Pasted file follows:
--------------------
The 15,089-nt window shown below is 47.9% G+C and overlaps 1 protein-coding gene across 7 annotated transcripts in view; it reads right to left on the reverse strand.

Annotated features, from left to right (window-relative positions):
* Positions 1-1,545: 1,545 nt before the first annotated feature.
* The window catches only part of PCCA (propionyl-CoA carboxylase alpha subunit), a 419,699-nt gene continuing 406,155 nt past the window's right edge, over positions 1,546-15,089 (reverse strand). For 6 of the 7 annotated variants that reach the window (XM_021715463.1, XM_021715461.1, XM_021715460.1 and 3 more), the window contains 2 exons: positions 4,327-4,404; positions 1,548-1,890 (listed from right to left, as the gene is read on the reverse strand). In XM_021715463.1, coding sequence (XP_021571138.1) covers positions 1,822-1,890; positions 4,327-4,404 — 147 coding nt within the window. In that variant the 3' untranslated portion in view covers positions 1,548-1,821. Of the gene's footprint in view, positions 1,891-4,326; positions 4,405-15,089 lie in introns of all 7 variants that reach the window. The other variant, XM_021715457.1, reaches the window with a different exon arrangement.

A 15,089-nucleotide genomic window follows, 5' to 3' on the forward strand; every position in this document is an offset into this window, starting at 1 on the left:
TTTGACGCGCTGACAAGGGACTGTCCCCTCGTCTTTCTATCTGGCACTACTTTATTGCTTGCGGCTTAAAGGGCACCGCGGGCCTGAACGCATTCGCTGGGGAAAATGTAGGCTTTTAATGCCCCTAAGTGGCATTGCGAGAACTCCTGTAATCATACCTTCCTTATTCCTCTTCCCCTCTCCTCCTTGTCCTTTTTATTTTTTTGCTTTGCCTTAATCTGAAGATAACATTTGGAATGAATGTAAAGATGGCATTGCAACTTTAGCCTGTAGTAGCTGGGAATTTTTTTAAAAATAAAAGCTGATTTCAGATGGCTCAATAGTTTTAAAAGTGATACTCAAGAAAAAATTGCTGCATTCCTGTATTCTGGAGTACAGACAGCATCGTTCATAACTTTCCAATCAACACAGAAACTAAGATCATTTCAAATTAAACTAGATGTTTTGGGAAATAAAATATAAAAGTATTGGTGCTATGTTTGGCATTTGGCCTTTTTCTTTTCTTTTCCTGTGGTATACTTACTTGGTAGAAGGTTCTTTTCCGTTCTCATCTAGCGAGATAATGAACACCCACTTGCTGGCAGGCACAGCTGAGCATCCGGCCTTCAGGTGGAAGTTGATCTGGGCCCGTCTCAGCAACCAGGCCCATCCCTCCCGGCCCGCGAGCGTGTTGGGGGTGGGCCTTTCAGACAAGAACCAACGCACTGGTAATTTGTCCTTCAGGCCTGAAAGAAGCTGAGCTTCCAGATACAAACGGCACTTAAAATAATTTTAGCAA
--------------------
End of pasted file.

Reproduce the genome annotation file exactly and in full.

The 15,089-nt window shown below is 47.9% G+C and overlaps 1 protein-coding gene across 7 annotated transcripts in view; it reads right to left on the reverse strand.

Annotated features, from left to right (window-relative positions):
* Positions 1-1,545: 1,545 nt before the first annotated feature.
* The window catches only part of PCCA (propionyl-CoA carboxylase alpha subunit), a 419,699-nt gene continuing 406,155 nt past the window's right edge, over positions 1,546-15,089 (reverse strand). For 6 of the 7 annotated variants that reach the window (XM_021715463.1, XM_021715461.1, XM_021715460.1 and 3 more), the window contains 2 exons: positions 4,327-4,404; positions 1,548-1,890 (listed from right to left, as the gene is read on the reverse strand). In XM_021715463.1, coding sequence (XP_021571138.1) covers positions 1,822-1,890; positions 4,327-4,404 — 147 coding nt within the window. In that variant the 3' untranslated portion in view covers positions 1,548-1,821. Of the gene's footprint in view, positions 1,891-4,326; positions 4,405-15,089 lie in introns of all 7 variants that reach the window. The other variant, XM_021715457.1, reaches the window with a different exon arrangement.

A 15,089-nucleotide genomic window follows, 5' to 3' on the forward strand; every position in this document is an offset into this window, starting at 1 on the left:
TTTGACGCGCTGACAAGGGACTGTCCCCTCGTCTTTCTATCTGGCACTACTTTATTGCTTGCGGCTTAAAGGGCACCGCGGGCCTGAACGCATTCGCTGGGGAAAATGTAGGCTTTTAATGCCCCTAAGTGGCATTGCGAGAACTCCTGTAATCATACCTTCCTTATTCCTCTTCCCCTCTCCTCCTTGTCCTTTTTATTTTTTTGCTTTGCCTTAATCTGAAGATAACATTTGGAATGAATGTAAAGATGGCATTGCAACTTTAGCCTGTAGTAGCTGGGAATTTTTTTAAAAATAAAAGCTGATTTCAGATGGCTCAATAGTTTTAAAAGTGATACTCAAGAAAAAATTGCTGCATTCCTGTATTCTGGAGTACAGACAGCATCGTTCATAACTTTCCAATCAACACAGAAACTAAGATCATTTCAAATTAAACTAGATGTTTTGGGAAATAAAATATAAAAGTATTGGTGCTATGTTTGGCATTTGGCCTTTTTCTTTTCTTTTCCTGTGGTATACTTACTTGGTAGAAGGTTCTTTTCCGTTCTCATCTAGCGAGATAATGAACACCCACTTGCTGGCAGGCACAGCTGAGCATCCGGCCTTCAGGTGGAAGTTGATCTGGGCCCGTCTCAGCAACCAGGCCCATCCCTCCCGGCCCGCGAGCGTGTTGGGGGTGGGCCTTTCAGACAAGAACCAACGCACTGGTAATTTGTCCTTCAGGCCTGAAAGAAGCTGAGCTTCCAGATACAAACGGCACTTAAAATAATTTTAGCAA